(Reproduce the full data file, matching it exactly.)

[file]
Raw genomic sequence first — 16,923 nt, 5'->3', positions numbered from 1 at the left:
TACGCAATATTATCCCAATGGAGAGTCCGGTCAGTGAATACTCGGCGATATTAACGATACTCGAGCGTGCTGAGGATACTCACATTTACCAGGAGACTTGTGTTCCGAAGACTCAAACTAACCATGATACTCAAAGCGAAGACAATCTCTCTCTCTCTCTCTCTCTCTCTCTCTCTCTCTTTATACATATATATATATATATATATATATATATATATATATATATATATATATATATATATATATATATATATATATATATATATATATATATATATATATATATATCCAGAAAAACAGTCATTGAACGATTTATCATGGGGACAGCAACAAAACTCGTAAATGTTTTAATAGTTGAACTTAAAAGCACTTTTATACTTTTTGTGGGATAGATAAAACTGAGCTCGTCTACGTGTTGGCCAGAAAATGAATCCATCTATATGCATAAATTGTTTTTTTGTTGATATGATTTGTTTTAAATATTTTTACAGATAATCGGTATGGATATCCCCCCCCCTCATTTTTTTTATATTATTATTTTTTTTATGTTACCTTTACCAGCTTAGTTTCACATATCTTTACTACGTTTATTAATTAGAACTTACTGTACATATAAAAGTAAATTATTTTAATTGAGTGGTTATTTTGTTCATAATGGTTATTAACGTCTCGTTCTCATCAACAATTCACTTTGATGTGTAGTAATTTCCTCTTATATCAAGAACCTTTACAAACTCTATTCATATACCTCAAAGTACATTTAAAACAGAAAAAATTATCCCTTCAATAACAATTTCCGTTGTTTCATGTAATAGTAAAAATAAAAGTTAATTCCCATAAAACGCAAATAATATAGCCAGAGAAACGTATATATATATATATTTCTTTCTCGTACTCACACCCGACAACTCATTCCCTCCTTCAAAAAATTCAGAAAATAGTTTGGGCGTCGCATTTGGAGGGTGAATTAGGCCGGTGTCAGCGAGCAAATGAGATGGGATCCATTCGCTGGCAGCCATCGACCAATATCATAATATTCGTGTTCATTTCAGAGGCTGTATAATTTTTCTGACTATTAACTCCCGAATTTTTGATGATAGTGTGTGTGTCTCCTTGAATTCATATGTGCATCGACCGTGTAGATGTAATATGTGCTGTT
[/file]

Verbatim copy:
Raw genomic sequence first — 16,923 nt, 5'->3', positions numbered from 1 at the left:
TACGCAATATTATCCCAATGGAGAGTCCGGTCAGTGAATACTCGGCGATATTAACGATACTCGAGCGTGCTGAGGATACTCACATTTACCAGGAGACTTGTGTTCCGAAGACTCAAACTAACCATGATACTCAAAGCGAAGACAATCTCTCTCTCTCTCTCTCTCTCTCTCTCTCTCTCTTTATACATATATATATATATATATATATATATATATATATATATATATATATATATATATATATATATATATATATATATATATATATATATATATATATATATATATCCAGAAAAACAGTCATTGAACGATTTATCATGGGGACAGCAACAAAACTCGTAAATGTTTTAATAGTTGAACTTAAAAGCACTTTTATACTTTTTGTGGGATAGATAAAACTGAGCTCGTCTACGTGTTGGCCAGAAAATGAATCCATCTATATGCATAAATTGTTTTTTTGTTGATATGATTTGTTTTAAATATTTTTACAGATAATCGGTATGGATATCCCCCCCCCTCATTTTTTTTATATTATTATTTTTTTTATGTTACCTTTACCAGCTTAGTTTCACATATCTTTACTACGTTTATTAATTAGAACTTACTGTACATATAAAAGTAAATTATTTTAATTGAGTGGTTATTTTGTTCATAATGGTTATTAACGTCTCGTTCTCATCAACAATTCACTTTGATGTGTAGTAATTTCCTCTTATATCAAGAACCTTTACAAACTCTATTCATATACCTCAAAGTACATTTAAAACAGAAAAAATTATCCCTTCAATAACAATTTCCGTTGTTTCATGTAATAGTAAAAATAAAAGTTAATTCCCATAAAACGCAAATAATATAGCCAGAGAAACGTATATATATATATATTTCTTTCTCGTACTCACACCCGACAACTCATTCCCTCCTTCAAAAAATTCAGAAAATAGTTTGGGCGTCGCATTTGGAGGGTGAATTAGGCCGGTGTCAGCGAGCAAATGAGATGGGATCCATTCGCTGGCAGCCATCGACCAATATCATAATATTCGTGTTCATTTCAGAGGCTGTATAATTTTTCTGACTATTAACTCCCGAATTTTTGATGATAGTGTGTGTGTCTCCTTGAATTCATATGTGCATCGACCGTGTAGATGTAATATGTGCTGTT